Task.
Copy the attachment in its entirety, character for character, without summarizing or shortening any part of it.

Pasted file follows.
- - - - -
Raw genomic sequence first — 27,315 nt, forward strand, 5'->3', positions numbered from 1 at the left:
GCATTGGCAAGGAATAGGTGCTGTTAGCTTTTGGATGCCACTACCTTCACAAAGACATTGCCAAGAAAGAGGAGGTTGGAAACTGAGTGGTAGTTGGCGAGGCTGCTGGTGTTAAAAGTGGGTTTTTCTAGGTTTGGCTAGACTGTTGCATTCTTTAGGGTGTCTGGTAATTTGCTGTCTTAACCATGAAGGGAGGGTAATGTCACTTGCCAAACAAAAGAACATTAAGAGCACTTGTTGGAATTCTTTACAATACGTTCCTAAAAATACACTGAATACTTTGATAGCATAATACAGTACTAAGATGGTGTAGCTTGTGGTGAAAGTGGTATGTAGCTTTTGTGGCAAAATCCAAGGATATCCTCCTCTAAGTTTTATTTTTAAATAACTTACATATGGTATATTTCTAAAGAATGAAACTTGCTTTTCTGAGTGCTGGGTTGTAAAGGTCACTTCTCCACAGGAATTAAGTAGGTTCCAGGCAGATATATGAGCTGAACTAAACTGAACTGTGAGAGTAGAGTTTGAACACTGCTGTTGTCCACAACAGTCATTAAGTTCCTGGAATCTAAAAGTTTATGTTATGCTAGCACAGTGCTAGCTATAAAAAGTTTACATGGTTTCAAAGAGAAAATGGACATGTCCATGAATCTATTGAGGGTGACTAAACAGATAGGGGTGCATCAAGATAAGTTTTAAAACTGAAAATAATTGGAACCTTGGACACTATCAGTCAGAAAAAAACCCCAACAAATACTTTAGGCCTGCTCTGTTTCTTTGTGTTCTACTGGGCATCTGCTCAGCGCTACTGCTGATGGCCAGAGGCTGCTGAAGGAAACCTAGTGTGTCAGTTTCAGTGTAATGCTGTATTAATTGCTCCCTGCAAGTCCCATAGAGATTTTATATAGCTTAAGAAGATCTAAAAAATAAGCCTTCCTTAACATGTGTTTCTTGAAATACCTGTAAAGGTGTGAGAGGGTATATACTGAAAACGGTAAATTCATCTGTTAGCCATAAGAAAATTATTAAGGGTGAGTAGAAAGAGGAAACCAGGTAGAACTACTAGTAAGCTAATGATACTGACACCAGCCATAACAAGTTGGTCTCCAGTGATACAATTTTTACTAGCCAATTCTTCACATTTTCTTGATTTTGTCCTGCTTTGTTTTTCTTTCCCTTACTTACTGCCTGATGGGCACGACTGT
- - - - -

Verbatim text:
Raw genomic sequence first — 27,315 nt, forward strand, 5'->3', positions numbered from 1 at the left:
GCATTGGCAAGGAATAGGTGCTGTTAGCTTTTGGATGCCACTACCTTCACAAAGACATTGCCAAGAAAGAGGAGGTTGGAAACTGAGTGGTAGTTGGCGAGGCTGCTGGTGTTAAAAGTGGGTTTTTCTAGGTTTGGCTAGACTGTTGCATTCTTTAGGGTGTCTGGTAATTTGCTGTCTTAACCATGAAGGGAGGGTAATGTCACTTGCCAAACAAAAGAACATTAAGAGCACTTGTTGGAATTCTTTACAATACGTTCCTAAAAATACACTGAATACTTTGATAGCATAATACAGTACTAAGATGGTGTAGCTTGTGGTGAAAGTGGTATGTAGCTTTTGTGGCAAAATCCAAGGATATCCTCCTCTAAGTTTTATTTTTAAATAACTTACATATGGTATATTTCTAAAGAATGAAACTTGCTTTTCTGAGTGCTGGGTTGTAAAGGTCACTTCTCCACAGGAATTAAGTAGGTTCCAGGCAGATATATGAGCTGAACTAAACTGAACTGTGAGAGTAGAGTTTGAACACTGCTGTTGTCCACAACAGTCATTAAGTTCCTGGAATCTAAAAGTTTATGTTATGCTAGCACAGTGCTAGCTATAAAAAGTTTACATGGTTTCAAAGAGAAAATGGACATGTCCATGAATCTATTGAGGGTGACTAAACAGATAGGGGTGCATCAAGATAAGTTTTAAAACTGAAAATAATTGGAACCTTGGACACTATCAGTCAGAAAAAAACCCCAACAAATACTTTAGGCCTGCTCTGTTTCTTTGTGTTCTACTGGGCATCTGCTCAGCGCTACTGCTGATGGCCAGAGGCTGCTGAAGGAAACCTAGTGTGTCAGTTTCAGTGTAATGCTGTATTAATTGCTCCCTGCAAGTCCCATAGAGATTTTATATAGCTTAAGAAGATCTAAAAAATAAGCCTTCCTTAACATGTGTTTCTTGAAATACCTGTAAAGGTGTGAGAGGGTATATACTGAAAACGGTAAATTCATCTGTTAGCCATAAGAAAATTATTAAGGGTGAGTAGAAAGAGGAAACCAGGTAGAACTACTAGTAAGCTAATGATACTGACACCAGCCATAACAAGTTGGTCTCCAGTGATACAATTTTTACTAGCCAATTCTTCACATTTTCTTGATTTTGTCCTGCTTTGTTTTTCTTTCCCTTACTTACTGCCTGATGGGCACGACTGT